In point of fact, a bank would never lend them the money. There was a kerfuffle about the County Commission getting behind microloans, with (mainly conservative types who’ve never done anything like start a business) saying, “banks should do this.”
Banks don’t handle small business loans. Banks don’t handle loans with “differentiated” collateral. I suspect most folks think it’s easy to get a $20K loan because, by gosh, they got a car loan that size.
The bank made the car loan because they can take the car back and sell it in 24-48 hours if you default. A bank can’t repo and unload restaurant equipment and gift shop inventory quickly, so there’s no loans to be had.
This kind of fundamental lack of knowledge about how the private sector works is at the heart of every conservative critique of what government does and should be doing.
Is the situation the same for a business that has shown proven success over a number of years in the local market? I could understand Joe Schmo not being able to walk into Wells Fargo looking for 250k to start a gastropub, but my understanding of this couple is that they are well-liked in the community and would be able to walk into a local bank and woo them into a decent loan.
And since you mentioned it twice, I am in fact NOT a conservative.
Haven’t you heard the saying that banks only will loan to people who don’t need it?
That’s why organizations like Mountain Biz Works and other CDFIs exist – they fill the gaps for small businesses by lending to “riskier” borrowers.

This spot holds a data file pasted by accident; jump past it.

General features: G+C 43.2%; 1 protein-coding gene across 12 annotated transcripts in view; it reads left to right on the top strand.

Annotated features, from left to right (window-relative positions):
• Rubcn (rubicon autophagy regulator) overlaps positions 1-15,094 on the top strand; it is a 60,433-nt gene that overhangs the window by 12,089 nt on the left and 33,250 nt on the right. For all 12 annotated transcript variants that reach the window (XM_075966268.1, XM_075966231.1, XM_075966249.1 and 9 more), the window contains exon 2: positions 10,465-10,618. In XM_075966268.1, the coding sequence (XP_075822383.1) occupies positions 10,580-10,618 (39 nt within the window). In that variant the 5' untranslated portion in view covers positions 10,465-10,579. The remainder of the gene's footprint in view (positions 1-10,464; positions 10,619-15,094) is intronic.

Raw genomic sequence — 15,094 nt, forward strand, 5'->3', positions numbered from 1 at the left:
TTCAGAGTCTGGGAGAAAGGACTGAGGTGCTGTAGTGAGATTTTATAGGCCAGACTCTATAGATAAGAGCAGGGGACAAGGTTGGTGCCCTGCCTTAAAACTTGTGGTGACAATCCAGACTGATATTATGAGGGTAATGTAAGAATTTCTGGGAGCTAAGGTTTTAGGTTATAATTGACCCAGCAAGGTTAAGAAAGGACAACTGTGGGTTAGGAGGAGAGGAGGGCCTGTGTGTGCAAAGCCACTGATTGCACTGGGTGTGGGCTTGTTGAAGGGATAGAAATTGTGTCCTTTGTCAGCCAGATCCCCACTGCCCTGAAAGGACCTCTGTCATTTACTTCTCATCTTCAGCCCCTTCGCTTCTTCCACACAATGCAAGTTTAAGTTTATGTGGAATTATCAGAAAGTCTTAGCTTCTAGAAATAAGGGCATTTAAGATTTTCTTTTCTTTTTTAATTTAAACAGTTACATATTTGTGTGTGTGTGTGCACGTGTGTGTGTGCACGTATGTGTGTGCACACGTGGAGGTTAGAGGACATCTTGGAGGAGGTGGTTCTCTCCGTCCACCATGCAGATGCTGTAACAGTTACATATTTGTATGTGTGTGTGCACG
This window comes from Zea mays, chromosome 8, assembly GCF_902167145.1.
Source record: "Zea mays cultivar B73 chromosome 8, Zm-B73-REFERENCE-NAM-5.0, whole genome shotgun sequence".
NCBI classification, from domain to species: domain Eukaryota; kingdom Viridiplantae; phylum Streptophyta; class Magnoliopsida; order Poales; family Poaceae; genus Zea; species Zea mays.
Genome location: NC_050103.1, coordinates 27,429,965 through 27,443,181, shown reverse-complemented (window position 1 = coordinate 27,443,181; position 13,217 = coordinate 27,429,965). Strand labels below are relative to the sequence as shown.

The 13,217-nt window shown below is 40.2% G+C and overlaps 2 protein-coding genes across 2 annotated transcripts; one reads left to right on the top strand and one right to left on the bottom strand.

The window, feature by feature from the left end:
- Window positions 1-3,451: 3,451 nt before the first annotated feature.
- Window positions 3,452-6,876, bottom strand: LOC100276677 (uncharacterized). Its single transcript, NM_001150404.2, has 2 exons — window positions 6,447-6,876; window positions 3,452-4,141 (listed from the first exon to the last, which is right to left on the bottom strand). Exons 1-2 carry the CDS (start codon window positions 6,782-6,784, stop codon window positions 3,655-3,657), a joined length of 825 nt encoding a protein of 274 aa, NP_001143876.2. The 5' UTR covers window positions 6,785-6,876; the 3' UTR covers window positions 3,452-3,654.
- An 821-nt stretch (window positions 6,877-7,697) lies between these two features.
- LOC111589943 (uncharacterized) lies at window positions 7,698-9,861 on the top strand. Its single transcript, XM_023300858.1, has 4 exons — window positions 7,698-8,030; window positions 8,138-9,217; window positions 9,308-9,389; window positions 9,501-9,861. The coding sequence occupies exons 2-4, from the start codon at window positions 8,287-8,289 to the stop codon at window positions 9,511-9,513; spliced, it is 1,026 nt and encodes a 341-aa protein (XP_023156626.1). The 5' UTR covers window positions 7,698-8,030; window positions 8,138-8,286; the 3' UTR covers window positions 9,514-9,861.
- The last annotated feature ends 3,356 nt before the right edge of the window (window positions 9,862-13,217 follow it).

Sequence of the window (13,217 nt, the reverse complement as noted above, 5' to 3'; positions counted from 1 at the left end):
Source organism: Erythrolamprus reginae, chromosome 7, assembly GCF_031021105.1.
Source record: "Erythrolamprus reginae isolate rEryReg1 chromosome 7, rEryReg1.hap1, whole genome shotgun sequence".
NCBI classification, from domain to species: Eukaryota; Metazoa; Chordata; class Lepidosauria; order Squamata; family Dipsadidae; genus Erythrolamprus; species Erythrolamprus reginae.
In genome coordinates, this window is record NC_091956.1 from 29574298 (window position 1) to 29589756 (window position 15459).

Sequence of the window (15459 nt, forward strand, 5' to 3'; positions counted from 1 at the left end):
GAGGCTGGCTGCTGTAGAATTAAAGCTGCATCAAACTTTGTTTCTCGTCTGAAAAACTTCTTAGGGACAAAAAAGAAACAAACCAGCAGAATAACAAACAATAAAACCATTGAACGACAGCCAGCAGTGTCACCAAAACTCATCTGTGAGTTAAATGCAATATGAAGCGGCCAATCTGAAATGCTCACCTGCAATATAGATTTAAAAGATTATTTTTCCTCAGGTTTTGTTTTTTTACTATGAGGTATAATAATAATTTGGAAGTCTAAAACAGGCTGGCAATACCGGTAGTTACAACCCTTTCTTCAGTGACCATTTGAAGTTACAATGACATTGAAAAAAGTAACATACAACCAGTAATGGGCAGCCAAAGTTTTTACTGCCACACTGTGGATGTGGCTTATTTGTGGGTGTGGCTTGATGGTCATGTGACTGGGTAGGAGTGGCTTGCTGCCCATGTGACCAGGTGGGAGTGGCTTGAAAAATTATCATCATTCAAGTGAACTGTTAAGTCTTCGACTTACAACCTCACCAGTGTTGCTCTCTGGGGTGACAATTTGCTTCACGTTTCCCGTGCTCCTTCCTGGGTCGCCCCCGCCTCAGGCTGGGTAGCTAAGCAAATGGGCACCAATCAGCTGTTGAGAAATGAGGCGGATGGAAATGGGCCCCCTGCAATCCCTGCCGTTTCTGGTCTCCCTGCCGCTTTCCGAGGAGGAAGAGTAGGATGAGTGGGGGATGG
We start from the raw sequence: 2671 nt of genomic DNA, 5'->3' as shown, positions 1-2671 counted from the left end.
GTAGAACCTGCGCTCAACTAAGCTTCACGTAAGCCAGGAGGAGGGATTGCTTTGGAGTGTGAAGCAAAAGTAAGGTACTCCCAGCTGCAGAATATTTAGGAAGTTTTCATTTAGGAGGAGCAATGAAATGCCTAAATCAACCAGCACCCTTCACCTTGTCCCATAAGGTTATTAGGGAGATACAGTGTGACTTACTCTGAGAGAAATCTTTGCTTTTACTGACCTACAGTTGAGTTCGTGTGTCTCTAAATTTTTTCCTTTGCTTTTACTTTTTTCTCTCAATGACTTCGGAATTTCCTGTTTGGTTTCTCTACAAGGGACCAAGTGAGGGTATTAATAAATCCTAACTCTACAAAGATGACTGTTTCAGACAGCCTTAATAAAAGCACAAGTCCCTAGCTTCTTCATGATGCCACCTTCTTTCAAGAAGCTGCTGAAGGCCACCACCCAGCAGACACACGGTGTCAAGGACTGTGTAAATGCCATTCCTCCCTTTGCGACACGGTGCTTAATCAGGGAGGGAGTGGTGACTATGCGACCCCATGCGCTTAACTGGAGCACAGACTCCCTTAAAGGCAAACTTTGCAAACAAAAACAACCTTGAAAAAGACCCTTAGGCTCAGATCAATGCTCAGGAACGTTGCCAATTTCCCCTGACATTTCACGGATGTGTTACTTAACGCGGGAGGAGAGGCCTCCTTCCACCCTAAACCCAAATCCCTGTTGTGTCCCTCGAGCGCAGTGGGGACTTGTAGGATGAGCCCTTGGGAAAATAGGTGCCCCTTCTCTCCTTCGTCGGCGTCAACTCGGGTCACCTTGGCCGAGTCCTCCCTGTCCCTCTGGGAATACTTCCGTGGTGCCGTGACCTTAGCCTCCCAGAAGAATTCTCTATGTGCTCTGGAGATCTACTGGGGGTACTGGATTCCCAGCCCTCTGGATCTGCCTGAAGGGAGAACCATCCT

Banks won’t touch start-ups, small businesses, anyone without piles of money in the bank, great credit, and lots of collateral. In other words, not many folks here in our fair town of Asheville.
I applaud people who are able to come up with unique funding sources and make it work. If you don’t like the concept, don’t give them money. If it’s something that seems promising and you have a few dollars, kick it their way and be a part of something fun.
It was alleged at the county commission meeting , that loans like those made by Mountain Biz Works, feature an interest rate of 7.5-11% and the default rate is under 2%.
I find it hard to believe that banker’s wouldn’t take that deal in a second.
Clearly they don’t or there wouldn’t be a demand for Mountain Biz.
Anyway, my point is that banks are being extremely tight about who they lend to and that if people can find alternative ways to launch a business why whine about it?
These appeals for essentially charitable contributions to a for profit business have become tiresome.
As have your endless complaints about said appeals.
BTW, did you even look at the page? I’m guessing not. You contribute $25, you get a $25 gift certificate. $50, you get a $50 gift certificate. They’re asking for some money up front to help with their move, and in return, you get gift certificates to their restaurant equal to the value of your contribution. And the rewards are even more substantial for higher donations.
That’s pretty damn reasonable, I’d say. And it’s useful to those who like the restaurant and want it to succeed.
But perhaps you have some more complaining to do…
well done Chris, you are right.
Maybe I should’ve looked at the page myself as well, that is pretty reasonable compared to what I’ve seen in the past.
Would work out ok, if they actually open and you can use the certificate. I’m all for freedom my man. Feel free to give them as much as you want, with or without a return.
And if we don’t open all of the money will be refunded. We are not planning on just taking what people pledge and running off if we don’t reach the goal. Also, we have a couple other avenues we are pursuing in case this doesn’t generate enough but it would be totally awesome if we can basically get a bunch of pre orders for our stuff !! Either way and no matter what we should be able to continue on our way and keep providing this wonderful town with our fantastic food and coffee so everyone who want can enjoy a bit of amazing!!